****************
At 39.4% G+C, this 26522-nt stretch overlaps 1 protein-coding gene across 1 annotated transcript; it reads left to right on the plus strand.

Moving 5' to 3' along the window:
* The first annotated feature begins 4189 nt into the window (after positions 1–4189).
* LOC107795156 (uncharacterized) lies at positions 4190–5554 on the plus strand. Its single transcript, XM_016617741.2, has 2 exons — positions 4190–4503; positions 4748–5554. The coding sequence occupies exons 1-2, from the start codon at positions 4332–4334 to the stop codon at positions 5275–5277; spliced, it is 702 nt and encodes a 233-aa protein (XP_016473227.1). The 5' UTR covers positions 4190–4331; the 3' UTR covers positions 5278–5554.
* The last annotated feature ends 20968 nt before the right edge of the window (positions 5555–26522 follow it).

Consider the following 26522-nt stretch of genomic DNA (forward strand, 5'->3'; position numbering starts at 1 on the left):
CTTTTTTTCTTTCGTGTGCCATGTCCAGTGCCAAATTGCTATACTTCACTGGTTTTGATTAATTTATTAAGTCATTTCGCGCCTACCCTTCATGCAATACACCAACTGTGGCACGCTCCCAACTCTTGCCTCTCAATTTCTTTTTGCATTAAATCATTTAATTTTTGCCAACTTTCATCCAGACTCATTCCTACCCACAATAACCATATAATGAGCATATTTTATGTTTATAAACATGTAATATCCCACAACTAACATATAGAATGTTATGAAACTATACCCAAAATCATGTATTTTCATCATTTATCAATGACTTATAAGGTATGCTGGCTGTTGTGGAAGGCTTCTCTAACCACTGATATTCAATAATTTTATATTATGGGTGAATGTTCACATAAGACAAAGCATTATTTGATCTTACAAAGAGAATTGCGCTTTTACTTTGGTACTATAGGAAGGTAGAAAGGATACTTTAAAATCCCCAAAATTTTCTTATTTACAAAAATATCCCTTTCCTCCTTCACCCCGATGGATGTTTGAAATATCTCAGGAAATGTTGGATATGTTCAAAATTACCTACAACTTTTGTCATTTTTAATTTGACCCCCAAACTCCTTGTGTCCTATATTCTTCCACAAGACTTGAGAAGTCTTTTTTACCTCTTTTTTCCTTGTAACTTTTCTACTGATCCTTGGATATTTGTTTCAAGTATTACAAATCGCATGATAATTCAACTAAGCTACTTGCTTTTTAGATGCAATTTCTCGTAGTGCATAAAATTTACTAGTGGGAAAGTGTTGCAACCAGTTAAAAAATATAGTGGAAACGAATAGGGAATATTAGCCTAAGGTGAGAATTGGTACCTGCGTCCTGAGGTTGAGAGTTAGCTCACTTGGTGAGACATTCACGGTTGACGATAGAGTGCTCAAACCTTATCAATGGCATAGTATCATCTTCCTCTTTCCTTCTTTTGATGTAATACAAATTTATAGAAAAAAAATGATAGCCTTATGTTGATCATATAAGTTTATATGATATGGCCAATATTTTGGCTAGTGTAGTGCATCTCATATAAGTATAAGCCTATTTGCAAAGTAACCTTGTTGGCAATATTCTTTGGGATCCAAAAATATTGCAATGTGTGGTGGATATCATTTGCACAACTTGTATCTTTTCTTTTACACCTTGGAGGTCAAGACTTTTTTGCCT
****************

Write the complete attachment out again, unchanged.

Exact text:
At 39.4% G+C, this 26522-nt stretch overlaps 1 protein-coding gene across 1 annotated transcript; it reads left to right on the plus strand.

Moving 5' to 3' along the window:
* The first annotated feature begins 4189 nt into the window (after positions 1–4189).
* LOC107795156 (uncharacterized) lies at positions 4190–5554 on the plus strand. Its single transcript, XM_016617741.2, has 2 exons — positions 4190–4503; positions 4748–5554. The coding sequence occupies exons 1-2, from the start codon at positions 4332–4334 to the stop codon at positions 5275–5277; spliced, it is 702 nt and encodes a 233-aa protein (XP_016473227.1). The 5' UTR covers positions 4190–4331; the 3' UTR covers positions 5278–5554.
* The last annotated feature ends 20968 nt before the right edge of the window (positions 5555–26522 follow it).

Consider the following 26522-nt stretch of genomic DNA (forward strand, 5'->3'; position numbering starts at 1 on the left):
CTTTTTTTCTTTCGTGTGCCATGTCCAGTGCCAAATTGCTATACTTCACTGGTTTTGATTAATTTATTAAGTCATTTCGCGCCTACCCTTCATGCAATACACCAACTGTGGCACGCTCCCAACTCTTGCCTCTCAATTTCTTTTTGCATTAAATCATTTAATTTTTGCCAACTTTCATCCAGACTCATTCCTACCCACAATAACCATATAATGAGCATATTTTATGTTTATAAACATGTAATATCCCACAACTAACATATAGAATGTTATGAAACTATACCCAAAATCATGTATTTTCATCATTTATCAATGACTTATAAGGTATGCTGGCTGTTGTGGAAGGCTTCTCTAACCACTGATATTCAATAATTTTATATTATGGGTGAATGTTCACATAAGACAAAGCATTATTTGATCTTACAAAGAGAATTGCGCTTTTACTTTGGTACTATAGGAAGGTAGAAAGGATACTTTAAAATCCCCAAAATTTTCTTATTTACAAAAATATCCCTTTCCTCCTTCACCCCGATGGATGTTTGAAATATCTCAGGAAATGTTGGATATGTTCAAAATTACCTACAACTTTTGTCATTTTTAATTTGACCCCCAAACTCCTTGTGTCCTATATTCTTCCACAAGACTTGAGAAGTCTTTTTTACCTCTTTTTTCCTTGTAACTTTTCTACTGATCCTTGGATATTTGTTTCAAGTATTACAAATCGCATGATAATTCAACTAAGCTACTTGCTTTTTAGATGCAATTTCTCGTAGTGCATAAAATTTACTAGTGGGAAAGTGTTGCAACCAGTTAAAAAATATAGTGGAAACGAATAGGGAATATTAGCCTAAGGTGAGAATTGGTACCTGCGTCCTGAGGTTGAGAGTTAGCTCACTTGGTGAGACATTCACGGTTGACGATAGAGTGCTCAAACCTTATCAATGGCATAGTATCATCTTCCTCTTTCCTTCTTTTGATGTAATACAAATTTATAGAAAAAAAATGATAGCCTTATGTTGATCATATAAGTTTATATGATATGGCCAATATTTTGGCTAGTGTAGTGCATCTCATATAAGTATAAGCCTATTTGCAAAGTAACCTTGTTGGCAATATTCTTTGGGATCCAAAAATATTGCAATGTGTGGTGGATATCATTTGCACAACTTGTATCTTTTCTTTTACACCTTGGAGGTCAAGACTTTTTTGCCT